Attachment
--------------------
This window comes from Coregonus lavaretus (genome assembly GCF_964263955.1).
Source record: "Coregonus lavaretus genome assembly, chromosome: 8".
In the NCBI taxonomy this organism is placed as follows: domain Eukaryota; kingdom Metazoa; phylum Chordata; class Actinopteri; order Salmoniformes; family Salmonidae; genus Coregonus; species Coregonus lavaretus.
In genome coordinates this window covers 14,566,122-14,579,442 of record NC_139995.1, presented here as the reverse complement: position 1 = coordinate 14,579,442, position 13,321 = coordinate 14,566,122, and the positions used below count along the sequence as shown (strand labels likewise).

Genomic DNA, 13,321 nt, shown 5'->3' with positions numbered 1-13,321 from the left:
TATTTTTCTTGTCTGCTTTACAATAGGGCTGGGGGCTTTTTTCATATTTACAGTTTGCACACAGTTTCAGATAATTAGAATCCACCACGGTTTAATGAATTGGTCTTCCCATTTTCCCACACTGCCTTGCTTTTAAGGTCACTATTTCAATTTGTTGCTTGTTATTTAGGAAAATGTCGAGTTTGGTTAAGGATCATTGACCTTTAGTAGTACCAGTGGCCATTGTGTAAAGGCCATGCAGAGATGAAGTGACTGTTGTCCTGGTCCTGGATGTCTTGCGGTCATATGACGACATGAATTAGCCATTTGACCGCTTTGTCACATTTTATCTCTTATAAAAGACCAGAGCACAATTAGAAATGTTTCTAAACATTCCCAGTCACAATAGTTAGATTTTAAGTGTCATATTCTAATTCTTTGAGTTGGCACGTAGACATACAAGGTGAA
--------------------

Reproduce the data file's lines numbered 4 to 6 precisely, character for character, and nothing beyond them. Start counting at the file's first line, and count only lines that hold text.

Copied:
In genome coordinates this window covers 14,566,122-14,579,442 of record NC_139995.1, presented here as the reverse complement: position 1 = coordinate 14,579,442, position 13,321 = coordinate 14,566,122, and the positions used below count along the sequence as shown (strand labels likewise).

Genomic DNA, 13,321 nt, shown 5'->3' with positions numbered 1-13,321 from the left:
TATTTTTCTTGTCTGCTTTACAATAGGGCTGGGGGCTTTTTTCATATTTACAGTTTGCACACAGTTTCAGATAATTAGAATCCACCACGGTTTAATGAATTGGTCTTCCCATTTTCCCACACTGCCTTGCTTTTAAGGTCACTATTTCAATTTGTTGCTTGTTATTTAGGAAAATGTCGAGTTTGGTTAAGGATCATTGACCTTTAGTAGTACCAGTGGCCATTGTGTAAAGGCCATGCAGAGATGAAGTGACTGTTGTCCTGGTCCTGGATGTCTTGCGGTCATATGACGACATGAATTAGCCATTTGACCGCTTTGTCACATTTTATCTCTTATAAAAGACCAGAGCACAATTAGAAATGTTTCTAAACATTCCCAGTCACAATAGTTAGATTTTAAGTGTCATATTCTAATTCTTTGAGTTGGCACGTAGACATACAAGGTGAA